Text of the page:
Akallabêth tells us there were three languages in use in Númenór:
For though this people used still their own speech, their kings and lords knew and spoke also the Elven tongue, which they had learned in the days of their alliance, and thus they held converse still with the Eldar, whether of Eresséa or of the westlands of Middle—earth. And the loremasters among them learned also the High Eldarin tongue of the Blessed Realm, in which much story and song was preserved from the be inning of the world; and they made letters and scrolls and books, and wrote in them many things of wisdom and wonder in the high tide of their realm, of which all is now forgot.
Alan and Shawn at the Prancing Pony Podcast reminded me of this. Languages are parallel between Númenór and medieval England:
This Númenórean social divide persisted all the way through the Third Age, and it shows up in the way Gondorians talk. Let’s look at two words for strong fighting men, both of which make teenage boys snicker: “doughty” and “puissant”.
“‘Happily your Caradhras has forgotten that you have Men with you,’ said Boromir, who came up at that moment. ‘And doughty Men too, if I may say it; though lesser men with spades might have served you better.’” The common folk of Minas Tirith hear rumors that “When the Riders came from Rohan, each would bring behind him a halfling warrior, small maybe, but doughty.” Grimbold of Rohan gets that adjective, as would many warriors of the Rohirrim. Frodo describes the Rangers of Ithilien as doughty, and he’s being polite. “Doughty” is a good Anglo-Saxon word, meaning “the guy who gits ‘er done.” It’s appropriate for Rohirrim, hobbits, and other such plebs. Boromir, despite being of a noble family, has a strong mixture of base blood, so he uses it to refer to himself and Aragorn.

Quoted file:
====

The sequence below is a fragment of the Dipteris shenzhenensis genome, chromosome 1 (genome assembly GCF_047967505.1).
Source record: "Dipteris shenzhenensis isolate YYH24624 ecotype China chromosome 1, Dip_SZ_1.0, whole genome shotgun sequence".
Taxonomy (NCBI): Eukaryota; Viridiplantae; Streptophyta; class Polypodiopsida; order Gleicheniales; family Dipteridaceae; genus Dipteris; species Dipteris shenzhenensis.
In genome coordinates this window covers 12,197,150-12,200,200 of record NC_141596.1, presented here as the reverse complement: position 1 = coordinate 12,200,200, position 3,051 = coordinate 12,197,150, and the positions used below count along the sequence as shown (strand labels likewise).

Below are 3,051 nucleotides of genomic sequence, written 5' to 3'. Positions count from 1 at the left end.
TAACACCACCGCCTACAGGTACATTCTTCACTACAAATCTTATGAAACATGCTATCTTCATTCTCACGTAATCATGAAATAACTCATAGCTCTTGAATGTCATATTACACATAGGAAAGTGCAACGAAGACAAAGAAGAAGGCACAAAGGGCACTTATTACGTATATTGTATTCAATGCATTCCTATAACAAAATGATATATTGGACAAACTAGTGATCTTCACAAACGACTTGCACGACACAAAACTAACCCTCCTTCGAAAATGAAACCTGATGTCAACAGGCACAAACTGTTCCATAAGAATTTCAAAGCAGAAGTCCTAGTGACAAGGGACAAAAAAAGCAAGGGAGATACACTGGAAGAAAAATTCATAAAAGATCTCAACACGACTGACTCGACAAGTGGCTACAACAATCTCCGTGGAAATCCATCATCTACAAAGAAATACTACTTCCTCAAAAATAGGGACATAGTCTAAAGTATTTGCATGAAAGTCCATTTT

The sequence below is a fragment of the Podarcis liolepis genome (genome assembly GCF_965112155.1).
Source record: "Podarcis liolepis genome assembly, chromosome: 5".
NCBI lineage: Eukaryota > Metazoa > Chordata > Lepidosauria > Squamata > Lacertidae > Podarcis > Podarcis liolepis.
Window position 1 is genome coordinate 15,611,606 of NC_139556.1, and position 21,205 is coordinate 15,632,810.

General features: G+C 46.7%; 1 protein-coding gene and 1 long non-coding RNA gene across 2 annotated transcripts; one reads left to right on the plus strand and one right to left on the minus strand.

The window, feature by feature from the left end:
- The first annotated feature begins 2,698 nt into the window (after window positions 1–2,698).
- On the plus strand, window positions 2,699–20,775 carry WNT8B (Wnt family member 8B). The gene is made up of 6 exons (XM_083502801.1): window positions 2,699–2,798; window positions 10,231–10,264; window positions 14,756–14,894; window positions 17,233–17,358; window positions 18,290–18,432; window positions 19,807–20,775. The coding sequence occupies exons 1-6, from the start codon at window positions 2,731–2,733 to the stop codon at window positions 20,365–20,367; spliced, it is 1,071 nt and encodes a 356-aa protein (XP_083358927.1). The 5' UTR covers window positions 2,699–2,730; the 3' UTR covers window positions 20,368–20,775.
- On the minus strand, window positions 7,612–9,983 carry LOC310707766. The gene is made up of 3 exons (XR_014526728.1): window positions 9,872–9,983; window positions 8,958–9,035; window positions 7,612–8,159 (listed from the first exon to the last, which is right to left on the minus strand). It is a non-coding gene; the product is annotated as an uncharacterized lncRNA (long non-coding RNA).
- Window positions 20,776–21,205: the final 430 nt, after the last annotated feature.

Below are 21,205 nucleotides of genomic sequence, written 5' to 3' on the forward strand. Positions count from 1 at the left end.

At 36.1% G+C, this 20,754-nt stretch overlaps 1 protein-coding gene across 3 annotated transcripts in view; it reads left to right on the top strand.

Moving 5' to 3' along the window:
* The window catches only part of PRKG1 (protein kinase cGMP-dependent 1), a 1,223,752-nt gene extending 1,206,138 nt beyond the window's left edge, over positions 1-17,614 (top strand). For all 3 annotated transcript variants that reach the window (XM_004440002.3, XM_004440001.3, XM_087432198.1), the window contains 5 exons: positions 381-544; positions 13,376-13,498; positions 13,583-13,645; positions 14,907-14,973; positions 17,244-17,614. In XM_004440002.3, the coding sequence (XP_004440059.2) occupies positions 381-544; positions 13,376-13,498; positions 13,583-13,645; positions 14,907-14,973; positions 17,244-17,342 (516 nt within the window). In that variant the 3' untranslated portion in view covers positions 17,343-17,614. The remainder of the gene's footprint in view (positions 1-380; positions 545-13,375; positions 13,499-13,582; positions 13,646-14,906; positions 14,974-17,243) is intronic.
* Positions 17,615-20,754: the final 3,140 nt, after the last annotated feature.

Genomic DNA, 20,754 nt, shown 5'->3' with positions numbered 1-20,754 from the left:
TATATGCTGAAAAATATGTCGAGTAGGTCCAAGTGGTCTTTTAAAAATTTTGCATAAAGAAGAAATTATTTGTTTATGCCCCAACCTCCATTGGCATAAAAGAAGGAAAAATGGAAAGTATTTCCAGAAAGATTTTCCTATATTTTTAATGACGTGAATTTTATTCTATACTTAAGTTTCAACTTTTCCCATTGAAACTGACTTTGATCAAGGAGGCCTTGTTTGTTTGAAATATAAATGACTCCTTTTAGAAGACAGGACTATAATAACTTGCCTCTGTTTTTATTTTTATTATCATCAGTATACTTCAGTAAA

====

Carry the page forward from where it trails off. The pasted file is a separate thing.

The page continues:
But the blood of Westernesse runs “nearly true” in Faramir, and when Tolkien says that about him, he means the blood of the Númenóreans who escaped to Middle Earth at the last minute: the Faithful; all from the aristocracy. Now listen to Faramir talking to Éowyn: “You desired to have the love of the Lord Aragorn. Because he was high and puissant…” The word “doughty” is gone, replaced by its French synonym. Faramir is an expert rhetorician — putting some social distance between his target and his rival is a nice move — though perhaps only a professor of philology would expect such a maneuver to work in that context.
More than three thousand years later, the social-linguistic fracture lines endure in Gondor. And Denethor at least was proud of it. Florence doesn’t seem so bad any more.